- The Washington Times - Sunday, March 18, 2007

MADRID (Agence France Presse) — Tens of thousands demonstrated yesterday across several European cities in protest against the war in Iraq, ahead of the fourth anniversary of the U.S.-led invasion.

Spain attracted the biggest demonstrations, with organizers saying about 400,000 attended a major rally in Madrid to protest the U.S. invasion of Iraq in 2003, supported at the time by Spain’s government but overwhelmingly opposed by the Spanish population. Spanish police did not give any crowd estimates.

The marchers in the Spanish capital followed the example of numerous rallies in the United States and across Europe from Turkey to Denmark. Three dozen marchers clad in orange in the style of purported Islamic radicals held at the U.S. “enemy combatant” camp in Guantanamo Bay, Cuba, brandished a huge banner as they set off at the head of the Madrid rally. Others waved placards denouncing President Bush and also former Spanish Prime Minister Jose Maria Aznar for “war crimes” and called on them, along with British Prime Minister Tony Blair, to apologize for Iraq’s suffering.

Rosa Regas, the head of Madrid’s public library, said the war had caused Iraq to “lose its identity” and claimed the conflict marked the United States’ “second great failure in its history,” an apparent allusion to the Vietnam War.

Spanish press said about 1,500 people gathered in Barcelona, while hundreds more rallied in several other cities, including Seville and Granada.

However, the marches yesterday were on a much smaller scale than those of four years ago, when Madrid was the scene of a massive protest by more than one million people on Feb. 15, 2003, just ahead of the invasion.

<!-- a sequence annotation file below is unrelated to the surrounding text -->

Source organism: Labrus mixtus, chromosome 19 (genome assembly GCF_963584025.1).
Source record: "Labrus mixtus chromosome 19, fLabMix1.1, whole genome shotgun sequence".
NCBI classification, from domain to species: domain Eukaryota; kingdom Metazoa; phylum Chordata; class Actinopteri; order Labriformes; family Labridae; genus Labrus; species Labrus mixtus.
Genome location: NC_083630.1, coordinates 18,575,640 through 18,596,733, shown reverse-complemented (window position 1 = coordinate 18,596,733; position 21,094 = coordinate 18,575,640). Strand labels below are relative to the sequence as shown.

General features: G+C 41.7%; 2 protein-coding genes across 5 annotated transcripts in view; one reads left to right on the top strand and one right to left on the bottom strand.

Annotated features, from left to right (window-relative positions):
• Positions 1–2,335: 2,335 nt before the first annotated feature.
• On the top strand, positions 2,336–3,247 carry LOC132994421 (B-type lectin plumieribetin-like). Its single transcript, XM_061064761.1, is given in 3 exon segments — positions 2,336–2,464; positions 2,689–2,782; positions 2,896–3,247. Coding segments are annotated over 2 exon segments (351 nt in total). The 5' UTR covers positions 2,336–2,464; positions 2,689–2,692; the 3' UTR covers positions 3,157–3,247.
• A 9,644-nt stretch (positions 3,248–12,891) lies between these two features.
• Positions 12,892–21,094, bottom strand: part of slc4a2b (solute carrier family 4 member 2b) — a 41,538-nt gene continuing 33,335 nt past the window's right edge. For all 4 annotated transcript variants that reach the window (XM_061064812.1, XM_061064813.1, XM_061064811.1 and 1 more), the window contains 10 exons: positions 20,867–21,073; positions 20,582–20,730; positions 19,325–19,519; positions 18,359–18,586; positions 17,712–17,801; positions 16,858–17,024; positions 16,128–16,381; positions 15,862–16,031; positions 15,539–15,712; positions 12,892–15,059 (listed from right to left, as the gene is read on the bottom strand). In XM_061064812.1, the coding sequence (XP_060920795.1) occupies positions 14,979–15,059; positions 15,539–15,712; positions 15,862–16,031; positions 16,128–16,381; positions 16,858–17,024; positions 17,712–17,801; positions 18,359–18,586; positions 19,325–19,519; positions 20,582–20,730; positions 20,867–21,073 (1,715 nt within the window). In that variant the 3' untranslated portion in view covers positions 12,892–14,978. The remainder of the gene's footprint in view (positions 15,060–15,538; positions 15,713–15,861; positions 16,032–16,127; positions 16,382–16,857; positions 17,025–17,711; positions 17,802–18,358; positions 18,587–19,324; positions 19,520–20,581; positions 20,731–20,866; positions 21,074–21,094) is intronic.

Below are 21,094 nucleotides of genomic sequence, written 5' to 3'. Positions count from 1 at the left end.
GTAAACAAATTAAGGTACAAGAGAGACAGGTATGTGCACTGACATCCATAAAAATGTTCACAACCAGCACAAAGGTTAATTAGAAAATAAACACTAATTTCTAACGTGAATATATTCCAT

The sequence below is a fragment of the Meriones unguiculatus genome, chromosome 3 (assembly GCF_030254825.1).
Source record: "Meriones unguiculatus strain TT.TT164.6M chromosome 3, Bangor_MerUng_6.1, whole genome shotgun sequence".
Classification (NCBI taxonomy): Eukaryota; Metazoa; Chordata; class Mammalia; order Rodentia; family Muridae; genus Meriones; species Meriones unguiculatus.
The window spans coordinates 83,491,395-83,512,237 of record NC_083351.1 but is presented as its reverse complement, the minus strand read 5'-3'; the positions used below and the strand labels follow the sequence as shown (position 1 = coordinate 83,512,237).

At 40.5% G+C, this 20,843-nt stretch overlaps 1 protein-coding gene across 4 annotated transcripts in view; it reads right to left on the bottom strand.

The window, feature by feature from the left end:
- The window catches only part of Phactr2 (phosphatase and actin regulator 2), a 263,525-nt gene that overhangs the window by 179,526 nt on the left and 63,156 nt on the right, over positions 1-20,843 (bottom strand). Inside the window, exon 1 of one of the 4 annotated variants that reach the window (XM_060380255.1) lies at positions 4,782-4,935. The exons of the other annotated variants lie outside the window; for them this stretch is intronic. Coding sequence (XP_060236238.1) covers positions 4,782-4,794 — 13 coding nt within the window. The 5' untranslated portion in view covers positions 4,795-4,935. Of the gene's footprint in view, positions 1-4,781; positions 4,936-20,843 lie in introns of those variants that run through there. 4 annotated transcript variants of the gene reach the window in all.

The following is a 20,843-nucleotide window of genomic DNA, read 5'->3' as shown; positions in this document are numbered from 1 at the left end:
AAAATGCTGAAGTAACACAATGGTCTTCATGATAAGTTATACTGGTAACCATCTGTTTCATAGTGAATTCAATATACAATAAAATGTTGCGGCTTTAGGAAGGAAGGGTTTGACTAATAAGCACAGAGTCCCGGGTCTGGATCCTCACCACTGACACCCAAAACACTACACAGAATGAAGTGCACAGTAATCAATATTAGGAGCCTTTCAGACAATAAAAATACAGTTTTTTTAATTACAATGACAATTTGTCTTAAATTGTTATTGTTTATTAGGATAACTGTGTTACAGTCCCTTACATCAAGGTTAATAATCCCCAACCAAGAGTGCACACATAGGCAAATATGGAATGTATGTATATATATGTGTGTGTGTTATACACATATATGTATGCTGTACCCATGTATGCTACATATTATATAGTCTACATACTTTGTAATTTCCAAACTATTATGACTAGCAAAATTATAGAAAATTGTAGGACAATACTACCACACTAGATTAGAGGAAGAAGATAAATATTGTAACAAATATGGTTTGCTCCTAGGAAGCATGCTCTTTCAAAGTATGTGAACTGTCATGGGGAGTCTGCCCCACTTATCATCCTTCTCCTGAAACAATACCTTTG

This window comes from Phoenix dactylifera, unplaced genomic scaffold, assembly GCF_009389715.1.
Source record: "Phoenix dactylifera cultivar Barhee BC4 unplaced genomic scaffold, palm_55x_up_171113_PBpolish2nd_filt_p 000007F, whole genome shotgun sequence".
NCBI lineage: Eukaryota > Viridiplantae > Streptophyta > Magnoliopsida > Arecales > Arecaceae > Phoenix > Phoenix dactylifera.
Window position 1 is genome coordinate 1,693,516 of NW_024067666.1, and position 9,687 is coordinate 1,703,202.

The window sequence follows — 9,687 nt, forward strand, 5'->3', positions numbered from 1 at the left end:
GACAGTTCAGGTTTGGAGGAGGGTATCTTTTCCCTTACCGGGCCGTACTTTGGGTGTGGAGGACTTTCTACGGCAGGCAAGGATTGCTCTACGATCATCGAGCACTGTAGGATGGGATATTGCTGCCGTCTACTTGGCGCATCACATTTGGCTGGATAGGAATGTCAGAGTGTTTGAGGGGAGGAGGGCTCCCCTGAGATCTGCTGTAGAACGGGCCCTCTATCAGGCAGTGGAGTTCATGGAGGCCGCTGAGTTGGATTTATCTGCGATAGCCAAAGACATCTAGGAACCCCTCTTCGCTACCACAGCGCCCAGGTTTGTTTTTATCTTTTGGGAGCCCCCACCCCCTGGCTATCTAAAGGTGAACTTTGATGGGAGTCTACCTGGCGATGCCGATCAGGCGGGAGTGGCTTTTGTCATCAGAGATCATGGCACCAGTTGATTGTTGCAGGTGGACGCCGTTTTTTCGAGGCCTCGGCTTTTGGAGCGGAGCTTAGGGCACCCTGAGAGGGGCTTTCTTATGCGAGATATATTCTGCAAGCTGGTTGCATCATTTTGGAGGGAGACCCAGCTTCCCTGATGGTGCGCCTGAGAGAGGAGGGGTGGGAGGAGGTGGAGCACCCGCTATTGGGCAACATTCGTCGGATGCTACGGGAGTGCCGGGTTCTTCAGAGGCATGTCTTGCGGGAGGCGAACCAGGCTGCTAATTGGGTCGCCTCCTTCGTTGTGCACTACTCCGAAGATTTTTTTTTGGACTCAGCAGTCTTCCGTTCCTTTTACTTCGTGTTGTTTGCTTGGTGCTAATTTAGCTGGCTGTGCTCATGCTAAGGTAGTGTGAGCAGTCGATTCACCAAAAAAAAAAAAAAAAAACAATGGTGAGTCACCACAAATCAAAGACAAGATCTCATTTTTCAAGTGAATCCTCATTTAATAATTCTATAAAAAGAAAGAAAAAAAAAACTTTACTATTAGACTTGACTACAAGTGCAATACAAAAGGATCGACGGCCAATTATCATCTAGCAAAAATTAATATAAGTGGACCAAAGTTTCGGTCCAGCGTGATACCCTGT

About 6,000 people demonstrated in Istanbul — about half on the European side and half on the Asiatic side of the city — to calls of “U.S. go” and “Stop the occupation.”

Turkish public opinion solidly opposes the war and, in 2003, Turkey refused to let U.S. troops use Turkish soil, preventing the opening of a second front in the north of the country. Demonstrations also took place in the Greek cities of Athens and Salonika, where hundreds of protesters called for an “end to the occupation.”

In Denmark several hundred protesters demonstrated against that nation’s participation in the war, singing songs, listening to speeches and carrying banners outside the U.S. Embassy in Copenhagen, the online edition of daily Politiken reported.

Denmark has had troops in Iraq since August 2003, the majority of them based around the southern city of Basra under British command.

Prime Minister Anders Fogh Rasmussen announced last month that the Scandinavian country would withdraw its 460 troops in August. They are to be replaced by four helicopters and 50 men.

In Nicosia, about 300 demonstrators marched on the U.S. Embassy, together with a number of European left-wing politicians attending a conference taking place in the Cypriot capital.

The left-wing Pancyprian Peace Council organized the rally, and the key speaker was the communist Akel party leader Demetris Christofias.

“Four years since the invasion of Ira has only made it clearer, as in the case of Afghanistan and Yugoslavia, that the notorious ‘New World Order’ means none other than war and bloodshed,” Mr. Christofias told the crowd.

The U.S. invaded Iraq on March 20, 2003.

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